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Hierarchical Levels of Planning

The hierarchy of public activity planning and regional development planning is by and large based on a functional division of labor between the different levels. At any level types of plans physical planning shares more extensively similarities both in substantial contents and procedures. The practical implication is that there will be some kinds of overlapping between planning levels, at least when it comes to plans under local planning authority. However, some overlapping might occur in the division between planning at the central state tire as well as regional and local levels.

There are number of plans available to direct the development in an urban or rural areas. The levels at which they operate is different & similarly the nature and details provided in each type is different. Hierarchy and Types of Plans are explained below

Hierarchy of Plans

Master plan :

A coordinated act of planning proposals, for the physical development of a city, via the purposeful transformation of its socio-economic, natural and built environment, taking into consideration the existing requirements and the future needs , with population as the basic parameter.

 Contents of the master plan

  • extent of planning area
  • immediate surrounding area and its effects
  • broad delineation of the land use
  • major circulation pattern of the city
  • major work centers
  • delineation of high and low population density zones
  • zone and sub zone divisions
  • development codes and norms
  • allocation o land for various use zones
  • policies and proposals for development

 Main functions of the plan :

  • to develop the town or city as a combined unit and maintain a balance b/w the spatial allocations for the distribution of facilities
  • formulation of policies for the development of the town/city, aiming at the decentralisation of city centre
  • presenting broad circulation links, for inter-city & intra-city traffic and a multi modal mass transport system
  • Preservation of the natural features of the city
  • division of the city in sub-divisions or zones.

 Zonal development plans :

The master plan divides the city into sub-divisions or zones

Criteria followed are :

  1.          physical & historical growth
  2.          character of land
  3.          intensity of land – use
  4.          circulation pattern ( railways , major arteries etc. )
  5.          municipal boundaries , election & census wards

Contents of a zonal plan

  • land use plan confirming to the master plan
  • location and extent of land uses
  • more detailed circulation pattern
  • special objectives of the zone if any
  • allocation of use zones into further use premises

Functions of a zonal plan

  • A zonal development plan details out and elaborates the policies of the master plan
  • Acts as a link between the master plan and the layout plans
  • Contains a land-use plan for the development of the zone and show the approximate locations and extents of land-uses proposed in the zone
  • The schemes and layout plans indicating use premises should confirm to the master plan

Local area plan

A local area plan (lap) sets out a strategy for the proper planning and sustainable development of a specific area within a local authority and for a timescale as specified by the authority.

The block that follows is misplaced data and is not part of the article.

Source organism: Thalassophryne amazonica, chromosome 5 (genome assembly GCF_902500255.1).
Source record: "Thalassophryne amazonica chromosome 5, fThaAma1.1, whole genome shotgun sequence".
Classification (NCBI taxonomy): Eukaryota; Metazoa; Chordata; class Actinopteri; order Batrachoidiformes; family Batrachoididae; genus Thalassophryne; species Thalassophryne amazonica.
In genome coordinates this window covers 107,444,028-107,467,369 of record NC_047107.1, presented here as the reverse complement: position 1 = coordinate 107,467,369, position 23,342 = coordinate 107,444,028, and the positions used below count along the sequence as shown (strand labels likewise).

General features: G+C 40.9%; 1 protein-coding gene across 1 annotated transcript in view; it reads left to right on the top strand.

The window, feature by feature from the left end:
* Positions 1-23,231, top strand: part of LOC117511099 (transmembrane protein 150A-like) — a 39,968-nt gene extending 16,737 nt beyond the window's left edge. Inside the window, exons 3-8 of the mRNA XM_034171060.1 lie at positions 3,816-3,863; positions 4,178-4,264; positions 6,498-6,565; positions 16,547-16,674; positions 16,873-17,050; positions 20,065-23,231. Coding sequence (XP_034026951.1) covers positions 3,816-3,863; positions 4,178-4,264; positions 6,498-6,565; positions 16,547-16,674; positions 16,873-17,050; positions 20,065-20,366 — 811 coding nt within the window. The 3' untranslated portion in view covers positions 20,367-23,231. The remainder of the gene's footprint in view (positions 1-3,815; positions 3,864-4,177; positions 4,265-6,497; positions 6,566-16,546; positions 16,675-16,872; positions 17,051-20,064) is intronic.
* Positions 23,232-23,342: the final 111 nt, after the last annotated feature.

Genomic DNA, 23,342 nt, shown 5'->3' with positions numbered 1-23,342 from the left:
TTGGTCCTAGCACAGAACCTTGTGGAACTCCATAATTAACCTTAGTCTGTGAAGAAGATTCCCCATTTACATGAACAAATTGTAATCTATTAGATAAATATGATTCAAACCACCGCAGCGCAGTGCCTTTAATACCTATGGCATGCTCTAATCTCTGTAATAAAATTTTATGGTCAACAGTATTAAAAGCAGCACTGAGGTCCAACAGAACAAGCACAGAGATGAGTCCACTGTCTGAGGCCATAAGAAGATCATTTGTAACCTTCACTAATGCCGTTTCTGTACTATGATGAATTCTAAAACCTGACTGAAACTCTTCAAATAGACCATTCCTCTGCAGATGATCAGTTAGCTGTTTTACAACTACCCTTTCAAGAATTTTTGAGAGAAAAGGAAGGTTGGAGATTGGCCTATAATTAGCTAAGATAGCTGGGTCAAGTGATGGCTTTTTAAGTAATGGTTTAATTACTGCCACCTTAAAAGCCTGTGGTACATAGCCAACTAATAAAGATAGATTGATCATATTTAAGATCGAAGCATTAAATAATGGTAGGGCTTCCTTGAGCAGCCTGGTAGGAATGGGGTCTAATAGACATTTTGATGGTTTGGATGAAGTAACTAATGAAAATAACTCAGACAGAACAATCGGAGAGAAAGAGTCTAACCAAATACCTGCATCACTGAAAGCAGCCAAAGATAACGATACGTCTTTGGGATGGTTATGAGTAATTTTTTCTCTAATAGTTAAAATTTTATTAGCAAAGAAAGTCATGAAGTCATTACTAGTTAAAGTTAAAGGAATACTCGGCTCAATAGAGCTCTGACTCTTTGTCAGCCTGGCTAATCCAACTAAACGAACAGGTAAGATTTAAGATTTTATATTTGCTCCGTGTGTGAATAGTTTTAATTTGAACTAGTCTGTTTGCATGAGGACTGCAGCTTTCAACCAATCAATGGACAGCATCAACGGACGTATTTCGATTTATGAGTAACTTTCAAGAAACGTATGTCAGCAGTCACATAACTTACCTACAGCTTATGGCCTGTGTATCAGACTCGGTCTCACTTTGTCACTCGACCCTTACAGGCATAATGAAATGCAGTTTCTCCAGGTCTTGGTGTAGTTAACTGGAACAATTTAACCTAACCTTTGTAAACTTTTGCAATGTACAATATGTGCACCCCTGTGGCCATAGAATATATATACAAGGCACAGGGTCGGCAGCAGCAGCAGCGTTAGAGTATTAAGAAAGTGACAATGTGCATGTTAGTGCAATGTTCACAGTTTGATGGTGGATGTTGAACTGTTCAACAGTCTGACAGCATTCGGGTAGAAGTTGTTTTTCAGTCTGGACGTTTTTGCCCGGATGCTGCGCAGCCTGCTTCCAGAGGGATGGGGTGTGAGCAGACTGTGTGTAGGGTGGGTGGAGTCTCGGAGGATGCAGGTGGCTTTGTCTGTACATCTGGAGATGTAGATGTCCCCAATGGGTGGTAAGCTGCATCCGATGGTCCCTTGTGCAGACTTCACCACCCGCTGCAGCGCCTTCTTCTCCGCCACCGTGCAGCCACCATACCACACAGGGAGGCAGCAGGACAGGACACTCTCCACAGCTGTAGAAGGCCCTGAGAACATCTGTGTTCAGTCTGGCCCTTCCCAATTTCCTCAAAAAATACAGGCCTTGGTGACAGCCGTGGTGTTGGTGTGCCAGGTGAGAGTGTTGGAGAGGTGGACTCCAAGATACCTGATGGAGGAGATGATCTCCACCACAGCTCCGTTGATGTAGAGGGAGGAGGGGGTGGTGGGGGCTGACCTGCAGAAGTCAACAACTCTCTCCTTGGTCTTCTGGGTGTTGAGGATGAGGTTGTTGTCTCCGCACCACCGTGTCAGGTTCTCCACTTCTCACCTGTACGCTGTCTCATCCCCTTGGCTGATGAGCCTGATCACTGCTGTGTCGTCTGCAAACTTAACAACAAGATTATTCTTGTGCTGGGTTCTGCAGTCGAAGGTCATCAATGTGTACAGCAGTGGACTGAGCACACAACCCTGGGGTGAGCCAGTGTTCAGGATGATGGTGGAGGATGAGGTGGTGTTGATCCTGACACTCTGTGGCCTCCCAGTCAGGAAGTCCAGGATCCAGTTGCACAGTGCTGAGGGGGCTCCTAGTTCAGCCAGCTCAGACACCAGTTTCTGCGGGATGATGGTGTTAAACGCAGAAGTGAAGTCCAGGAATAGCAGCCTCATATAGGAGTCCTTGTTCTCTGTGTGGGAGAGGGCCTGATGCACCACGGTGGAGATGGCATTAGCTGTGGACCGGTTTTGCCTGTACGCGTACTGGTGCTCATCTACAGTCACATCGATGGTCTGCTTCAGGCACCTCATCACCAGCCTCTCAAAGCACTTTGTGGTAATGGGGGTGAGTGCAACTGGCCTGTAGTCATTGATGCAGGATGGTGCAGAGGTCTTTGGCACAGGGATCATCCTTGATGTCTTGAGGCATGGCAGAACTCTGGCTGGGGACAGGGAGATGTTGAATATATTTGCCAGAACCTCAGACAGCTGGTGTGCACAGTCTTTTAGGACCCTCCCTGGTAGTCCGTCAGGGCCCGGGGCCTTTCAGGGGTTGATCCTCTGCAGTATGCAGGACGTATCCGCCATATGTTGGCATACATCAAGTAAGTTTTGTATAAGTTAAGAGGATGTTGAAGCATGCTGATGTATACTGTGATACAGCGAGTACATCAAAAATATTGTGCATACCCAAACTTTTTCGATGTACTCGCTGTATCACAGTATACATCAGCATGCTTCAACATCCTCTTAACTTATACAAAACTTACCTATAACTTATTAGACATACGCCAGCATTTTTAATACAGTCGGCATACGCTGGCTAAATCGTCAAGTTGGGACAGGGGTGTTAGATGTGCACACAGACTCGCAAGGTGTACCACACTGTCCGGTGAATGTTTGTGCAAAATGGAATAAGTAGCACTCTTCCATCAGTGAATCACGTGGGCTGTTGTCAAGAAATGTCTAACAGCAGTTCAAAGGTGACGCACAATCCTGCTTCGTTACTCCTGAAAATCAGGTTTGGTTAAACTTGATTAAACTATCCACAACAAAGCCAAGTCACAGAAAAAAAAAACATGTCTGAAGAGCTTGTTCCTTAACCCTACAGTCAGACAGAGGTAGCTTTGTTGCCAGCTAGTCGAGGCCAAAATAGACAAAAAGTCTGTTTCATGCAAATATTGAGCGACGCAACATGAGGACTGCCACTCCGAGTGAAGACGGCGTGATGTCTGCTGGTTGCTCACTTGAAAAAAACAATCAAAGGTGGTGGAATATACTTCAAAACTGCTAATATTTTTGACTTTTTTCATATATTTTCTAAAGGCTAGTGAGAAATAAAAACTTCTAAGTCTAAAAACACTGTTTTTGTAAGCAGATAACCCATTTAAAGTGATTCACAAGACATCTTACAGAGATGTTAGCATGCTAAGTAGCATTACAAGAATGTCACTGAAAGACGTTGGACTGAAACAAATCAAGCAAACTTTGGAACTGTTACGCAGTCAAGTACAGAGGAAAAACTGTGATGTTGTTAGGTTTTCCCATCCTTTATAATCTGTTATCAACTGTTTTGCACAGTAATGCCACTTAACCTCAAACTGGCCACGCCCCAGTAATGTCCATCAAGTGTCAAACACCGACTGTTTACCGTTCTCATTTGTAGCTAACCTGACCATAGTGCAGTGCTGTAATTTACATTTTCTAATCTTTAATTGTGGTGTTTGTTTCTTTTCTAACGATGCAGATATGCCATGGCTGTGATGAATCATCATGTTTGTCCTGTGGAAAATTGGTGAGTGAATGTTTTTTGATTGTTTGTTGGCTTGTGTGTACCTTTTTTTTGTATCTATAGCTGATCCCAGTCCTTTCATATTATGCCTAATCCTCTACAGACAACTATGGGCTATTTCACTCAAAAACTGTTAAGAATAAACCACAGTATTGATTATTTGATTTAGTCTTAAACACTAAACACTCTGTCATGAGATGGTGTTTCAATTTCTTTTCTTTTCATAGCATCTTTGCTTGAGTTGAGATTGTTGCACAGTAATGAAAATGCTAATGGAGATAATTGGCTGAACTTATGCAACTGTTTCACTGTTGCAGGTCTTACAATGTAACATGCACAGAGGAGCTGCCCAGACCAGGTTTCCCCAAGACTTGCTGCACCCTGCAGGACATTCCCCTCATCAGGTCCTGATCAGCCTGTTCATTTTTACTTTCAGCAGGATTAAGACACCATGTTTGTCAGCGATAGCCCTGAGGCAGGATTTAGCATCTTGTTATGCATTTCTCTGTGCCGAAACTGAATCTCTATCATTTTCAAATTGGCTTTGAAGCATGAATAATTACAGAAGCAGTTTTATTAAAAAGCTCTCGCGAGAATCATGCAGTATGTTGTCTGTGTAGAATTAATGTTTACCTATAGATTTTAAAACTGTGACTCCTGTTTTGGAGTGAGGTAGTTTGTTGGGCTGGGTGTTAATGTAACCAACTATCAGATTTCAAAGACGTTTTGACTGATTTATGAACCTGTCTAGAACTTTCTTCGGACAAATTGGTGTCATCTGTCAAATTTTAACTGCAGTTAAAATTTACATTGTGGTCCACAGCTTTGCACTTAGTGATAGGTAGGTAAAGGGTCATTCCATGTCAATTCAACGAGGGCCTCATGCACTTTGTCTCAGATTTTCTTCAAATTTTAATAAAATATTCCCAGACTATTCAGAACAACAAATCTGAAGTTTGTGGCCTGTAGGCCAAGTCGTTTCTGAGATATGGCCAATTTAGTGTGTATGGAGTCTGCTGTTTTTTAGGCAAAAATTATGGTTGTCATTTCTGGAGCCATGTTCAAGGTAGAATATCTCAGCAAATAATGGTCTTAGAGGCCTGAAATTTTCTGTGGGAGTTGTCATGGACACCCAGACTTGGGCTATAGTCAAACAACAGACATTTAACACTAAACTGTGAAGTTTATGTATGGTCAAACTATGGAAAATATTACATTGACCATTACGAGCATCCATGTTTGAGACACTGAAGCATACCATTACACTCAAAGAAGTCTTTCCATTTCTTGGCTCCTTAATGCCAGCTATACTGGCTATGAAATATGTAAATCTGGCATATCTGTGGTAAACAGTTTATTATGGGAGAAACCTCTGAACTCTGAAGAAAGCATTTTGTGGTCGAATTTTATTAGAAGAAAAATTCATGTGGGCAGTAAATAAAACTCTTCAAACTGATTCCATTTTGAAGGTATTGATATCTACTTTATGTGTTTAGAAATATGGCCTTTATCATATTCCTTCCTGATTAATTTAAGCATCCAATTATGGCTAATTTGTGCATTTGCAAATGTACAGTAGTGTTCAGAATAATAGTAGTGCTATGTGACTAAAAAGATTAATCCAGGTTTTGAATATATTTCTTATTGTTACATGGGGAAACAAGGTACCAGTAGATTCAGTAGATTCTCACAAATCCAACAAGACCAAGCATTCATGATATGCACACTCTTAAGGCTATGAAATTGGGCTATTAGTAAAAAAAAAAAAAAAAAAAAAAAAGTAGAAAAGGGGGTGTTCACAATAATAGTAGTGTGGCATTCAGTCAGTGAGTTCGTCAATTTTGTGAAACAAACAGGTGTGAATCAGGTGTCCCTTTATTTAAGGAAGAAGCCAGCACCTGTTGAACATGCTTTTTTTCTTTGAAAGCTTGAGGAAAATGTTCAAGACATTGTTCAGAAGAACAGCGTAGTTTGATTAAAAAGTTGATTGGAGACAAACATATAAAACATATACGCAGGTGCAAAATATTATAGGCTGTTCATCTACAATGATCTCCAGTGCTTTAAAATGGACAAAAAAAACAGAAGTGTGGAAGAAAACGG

Contents of a local area plan

  1. Land use zoning & density
  2. Public open space
  3. Private open space
  4. Car parking
  5. Provision of infrastructure
  6. Conservation of built heritage
  7. Conservation of natural environment
  8. Provision of traveller accommodation
  9. Community facilities
  10.   Design & development standards.

Functions of a local area plan

  • a local area plans gives plot level detail
  • it is also used to check if the master plan is confirming with land.

A sector plan consists of a group of neighborhoods where it is possible to provide higher order facilities for larger population

Contents of a sector plan

  • it is a detailed site plan with broad identification of residential clusters
  • Allocation of commercial areas and other facilities based on access requirement
  • Formation of a boundary depending on circulation pattern  and administrative setup
  • Social and physical infrastructure to be allocated based on development control norms laid down in master plan
  • Traffic links to be identified between arterials and collector roads

Functions of a sector plan

  • Each sector plan has to identify the various neighborhoods with population ranging from 3500-15000
  • It is the lowest level plan for the implementation of the various levels of planning proposals extensively detailed out

hierarchy and types of plan


Source(s): Planning Tank

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Reading Weather Maps: Basics

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Planning History and Famous Planners

Evolution of Planning

The evolution of the Norwegian planning system can be divided in three different stages:

(1) Except for state infrastructure, public planning after the independence in 1814 consisted in general of detailed land use planning based on regulatory schemes confined to urban agglomerations. Just a smaller proportion of the population lived at that time in urban areas. Planning was therefore limited to the tiny urban settlements of the country. Supposedly, this planning was of lesser material relevance for most of the country’s population.